We were massively outnumbered and significantly outspent. Stories about outsized returns, "hot" fund managers, market timing and underperforming stocks dominated the financial media. They still do.
We were derided and trivialized when we discussed index funds on television. I appeared on CBNC's "Power Lunch" on May 15, 2009. At the time, CNBC used the slogan "In Cramer we trust" as part of its marketing.
I've written a number of blog posts describing how Jim Cramer's antics harmed investors. In one, I quoted David Swensen, a respected financial author and chief investment officer of Yale University, who believes Cramer "exemplifies everything that's wrong with the advice -- and I put advice in quotation marks -- that is given to individual investors." I also referred to a study by Barron's that found "Cramer's recommendations underperform the market by most measures."
This interview represented my chance to make my views known to CNBC's own audience. I couldn't resist. When asked by CNBC's Brian Schactman about the best ways to save for retirement, I said, "One of the things that you could do instead is to give us more 'in Bogle we trust' and much less 'in Cramer we trust.' "
An Angry Cramer Crashes the Interview
Cramer stormed onto the set. With his eyes bulging, he trashed index funds with this comment: "In all due respect, the S&P is flat literally for 10 years. That's John Bogle's world. If you were to sell at 11,000 like I told you in September, 10,000 like I told you in December, and then get back in at 6,500, who wins? Is that so bad? Is that worth not trusting in?"
Cramer continued his rant: "I've had it with the people who tell me about the index fund," he screamed. "For 10 years they've done nothing! For 10 years! When do they get called on the carpet? When are they ever wrong? Do we have to wait another 10 years? Enough of this! I've said my piece."
Investors would understand that Cramer and others who peer into their crystal balls are emperors with no clothes.
What a difference five years has made. Charles Ellis, author of "Winning the Loser's Game" and an adviser to Yale's endowment fund, published an article about the fall of performance investing in Financial Analysts Journal. Ellis, a long-time proponent of indexing, concluded that the costs of active investments are so high and the incremental returns so low, "the money game is no longer a game worth playing."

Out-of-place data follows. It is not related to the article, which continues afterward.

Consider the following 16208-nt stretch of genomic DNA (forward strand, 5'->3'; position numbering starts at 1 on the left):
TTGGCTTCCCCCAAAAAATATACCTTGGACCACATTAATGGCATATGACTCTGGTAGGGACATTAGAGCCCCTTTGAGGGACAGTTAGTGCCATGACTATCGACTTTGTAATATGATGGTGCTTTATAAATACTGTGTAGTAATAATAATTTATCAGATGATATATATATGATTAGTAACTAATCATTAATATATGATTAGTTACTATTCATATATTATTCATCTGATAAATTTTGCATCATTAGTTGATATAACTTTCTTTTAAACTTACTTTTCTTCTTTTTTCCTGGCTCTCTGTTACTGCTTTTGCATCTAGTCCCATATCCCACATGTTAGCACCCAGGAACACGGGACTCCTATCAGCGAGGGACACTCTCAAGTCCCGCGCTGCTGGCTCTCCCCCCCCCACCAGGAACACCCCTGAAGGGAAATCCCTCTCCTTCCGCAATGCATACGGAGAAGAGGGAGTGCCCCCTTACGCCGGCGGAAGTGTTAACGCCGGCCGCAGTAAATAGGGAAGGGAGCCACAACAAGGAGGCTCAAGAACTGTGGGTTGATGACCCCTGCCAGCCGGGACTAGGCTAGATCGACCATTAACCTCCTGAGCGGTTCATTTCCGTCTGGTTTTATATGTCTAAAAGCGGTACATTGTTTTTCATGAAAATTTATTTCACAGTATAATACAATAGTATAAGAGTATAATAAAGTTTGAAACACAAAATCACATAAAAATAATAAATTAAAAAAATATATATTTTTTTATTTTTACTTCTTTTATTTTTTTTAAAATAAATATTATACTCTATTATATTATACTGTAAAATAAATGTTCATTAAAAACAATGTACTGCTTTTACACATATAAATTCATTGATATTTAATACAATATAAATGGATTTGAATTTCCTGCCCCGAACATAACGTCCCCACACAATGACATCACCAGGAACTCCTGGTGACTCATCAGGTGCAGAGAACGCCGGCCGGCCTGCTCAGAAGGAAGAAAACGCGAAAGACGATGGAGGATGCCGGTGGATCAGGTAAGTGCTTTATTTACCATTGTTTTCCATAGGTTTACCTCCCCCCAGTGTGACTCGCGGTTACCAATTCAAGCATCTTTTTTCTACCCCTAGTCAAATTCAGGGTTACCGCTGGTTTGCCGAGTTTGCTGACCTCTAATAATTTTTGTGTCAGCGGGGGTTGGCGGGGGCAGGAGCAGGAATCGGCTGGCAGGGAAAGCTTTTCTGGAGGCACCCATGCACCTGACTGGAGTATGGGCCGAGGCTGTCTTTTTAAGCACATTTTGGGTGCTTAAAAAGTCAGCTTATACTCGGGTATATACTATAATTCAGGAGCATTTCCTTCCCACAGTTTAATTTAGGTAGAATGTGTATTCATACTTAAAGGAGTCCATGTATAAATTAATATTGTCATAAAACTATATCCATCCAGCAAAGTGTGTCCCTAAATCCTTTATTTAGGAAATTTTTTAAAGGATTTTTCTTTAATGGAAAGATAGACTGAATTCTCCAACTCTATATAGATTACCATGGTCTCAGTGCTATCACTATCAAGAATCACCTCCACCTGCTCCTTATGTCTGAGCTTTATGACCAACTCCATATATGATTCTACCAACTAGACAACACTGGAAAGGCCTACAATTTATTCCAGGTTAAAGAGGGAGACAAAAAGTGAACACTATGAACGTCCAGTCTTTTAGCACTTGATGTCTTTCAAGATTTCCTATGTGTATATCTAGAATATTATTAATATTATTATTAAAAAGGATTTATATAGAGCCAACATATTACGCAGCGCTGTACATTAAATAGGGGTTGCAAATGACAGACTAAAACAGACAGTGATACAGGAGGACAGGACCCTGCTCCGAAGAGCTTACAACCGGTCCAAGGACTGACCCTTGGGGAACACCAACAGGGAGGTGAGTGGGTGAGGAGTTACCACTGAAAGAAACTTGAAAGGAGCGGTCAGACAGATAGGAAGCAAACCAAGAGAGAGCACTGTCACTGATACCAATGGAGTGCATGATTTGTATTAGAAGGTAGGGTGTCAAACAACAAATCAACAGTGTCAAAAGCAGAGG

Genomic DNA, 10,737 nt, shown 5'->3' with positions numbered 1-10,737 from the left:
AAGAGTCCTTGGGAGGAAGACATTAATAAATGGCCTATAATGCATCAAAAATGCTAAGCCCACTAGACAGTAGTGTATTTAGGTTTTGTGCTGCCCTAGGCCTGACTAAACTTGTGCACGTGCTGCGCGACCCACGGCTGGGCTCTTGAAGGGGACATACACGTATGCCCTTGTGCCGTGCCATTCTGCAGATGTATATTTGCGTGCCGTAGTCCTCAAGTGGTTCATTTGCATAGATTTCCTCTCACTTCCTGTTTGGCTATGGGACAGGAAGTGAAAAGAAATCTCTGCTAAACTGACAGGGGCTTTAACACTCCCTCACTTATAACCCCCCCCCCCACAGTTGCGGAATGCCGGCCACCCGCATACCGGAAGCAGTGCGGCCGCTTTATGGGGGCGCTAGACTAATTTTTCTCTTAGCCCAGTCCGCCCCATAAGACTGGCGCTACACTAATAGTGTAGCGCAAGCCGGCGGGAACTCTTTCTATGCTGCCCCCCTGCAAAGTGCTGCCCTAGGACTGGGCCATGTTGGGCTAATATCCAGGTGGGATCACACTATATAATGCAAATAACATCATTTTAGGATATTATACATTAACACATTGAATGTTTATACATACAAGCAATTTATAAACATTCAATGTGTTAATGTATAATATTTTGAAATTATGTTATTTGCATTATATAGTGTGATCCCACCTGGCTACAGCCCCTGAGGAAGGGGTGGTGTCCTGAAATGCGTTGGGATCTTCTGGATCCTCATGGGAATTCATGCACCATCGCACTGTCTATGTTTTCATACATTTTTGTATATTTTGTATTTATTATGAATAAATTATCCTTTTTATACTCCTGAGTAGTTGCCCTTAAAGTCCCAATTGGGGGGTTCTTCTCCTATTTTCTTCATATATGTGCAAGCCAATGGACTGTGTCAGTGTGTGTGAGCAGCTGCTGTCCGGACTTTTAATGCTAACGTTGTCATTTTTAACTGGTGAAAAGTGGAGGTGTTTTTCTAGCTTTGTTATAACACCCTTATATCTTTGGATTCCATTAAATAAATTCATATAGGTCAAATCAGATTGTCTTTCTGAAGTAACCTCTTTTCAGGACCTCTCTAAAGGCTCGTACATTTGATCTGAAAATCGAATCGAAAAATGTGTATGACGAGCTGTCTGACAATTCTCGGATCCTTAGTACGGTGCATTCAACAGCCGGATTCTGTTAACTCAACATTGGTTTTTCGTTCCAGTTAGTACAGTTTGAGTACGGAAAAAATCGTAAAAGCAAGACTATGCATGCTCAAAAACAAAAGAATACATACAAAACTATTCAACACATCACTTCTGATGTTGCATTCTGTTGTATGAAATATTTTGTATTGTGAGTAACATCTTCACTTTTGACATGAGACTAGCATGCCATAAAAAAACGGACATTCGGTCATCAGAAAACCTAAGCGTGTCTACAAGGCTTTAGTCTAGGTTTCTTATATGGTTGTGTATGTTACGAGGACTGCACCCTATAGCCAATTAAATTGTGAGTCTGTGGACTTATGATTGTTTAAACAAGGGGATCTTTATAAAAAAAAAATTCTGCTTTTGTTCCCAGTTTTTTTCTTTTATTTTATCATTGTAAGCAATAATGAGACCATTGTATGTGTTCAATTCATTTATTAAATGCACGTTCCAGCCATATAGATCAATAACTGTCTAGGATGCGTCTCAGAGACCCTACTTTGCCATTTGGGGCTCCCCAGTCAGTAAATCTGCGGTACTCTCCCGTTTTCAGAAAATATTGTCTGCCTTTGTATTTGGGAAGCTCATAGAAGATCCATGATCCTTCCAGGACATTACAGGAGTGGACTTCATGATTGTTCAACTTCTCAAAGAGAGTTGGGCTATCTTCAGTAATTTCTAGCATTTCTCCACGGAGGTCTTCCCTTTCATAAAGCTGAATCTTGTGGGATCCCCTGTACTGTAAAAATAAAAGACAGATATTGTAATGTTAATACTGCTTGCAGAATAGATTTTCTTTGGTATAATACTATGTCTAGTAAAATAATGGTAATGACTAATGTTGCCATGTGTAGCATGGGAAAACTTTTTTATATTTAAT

What Hindsight Shows Us
John Rekenthaler, the director of research for Morningstar (MORN), questioned the future of active management. He noted that net sales over the past 12 months for all index-based funds was 68 percent of the total market share, compared to only 32 percent for active funds. His conclusion was stunning: "Active managers have become the periphery. As the slogan goes, there is core, and then there is explore. Active management is no longer core."
Perhaps the death blow to active management came from Warren Buffett. In Berkshire Hathaway's 2013 letter to shareholders, Buffett noted that he instructed his trustee to invest his wife's inheritance in low-cost index funds.
I never believed I would see the time when index-based investing would be considered mainstream. And while this is a welcome development, most investors are still not benefiting from it. According to Morningstar, as of July 31, assets in passive U.S. funds were $3.11 trillion, compared to $5.50 trillion in actively managed funds.
Before I take my victory lap, I want you to join me by dumping your actively managed funds and your individual stocks. You should recognize that no one has the skill to time the markets. If you do have brokers or advisers who are telling you they can "beat the markets" using actively managed funds, you need to make a change. Join the mainstream and become an evidence-based investor.
Dan Solin is the director of investor advocacy for the BAM Alliance and a wealth adviser with Buckingham. He is a New York Times best-selling author of the Smartest series of books. His latest book is "The Smartest Sales Book You'll Ever Read."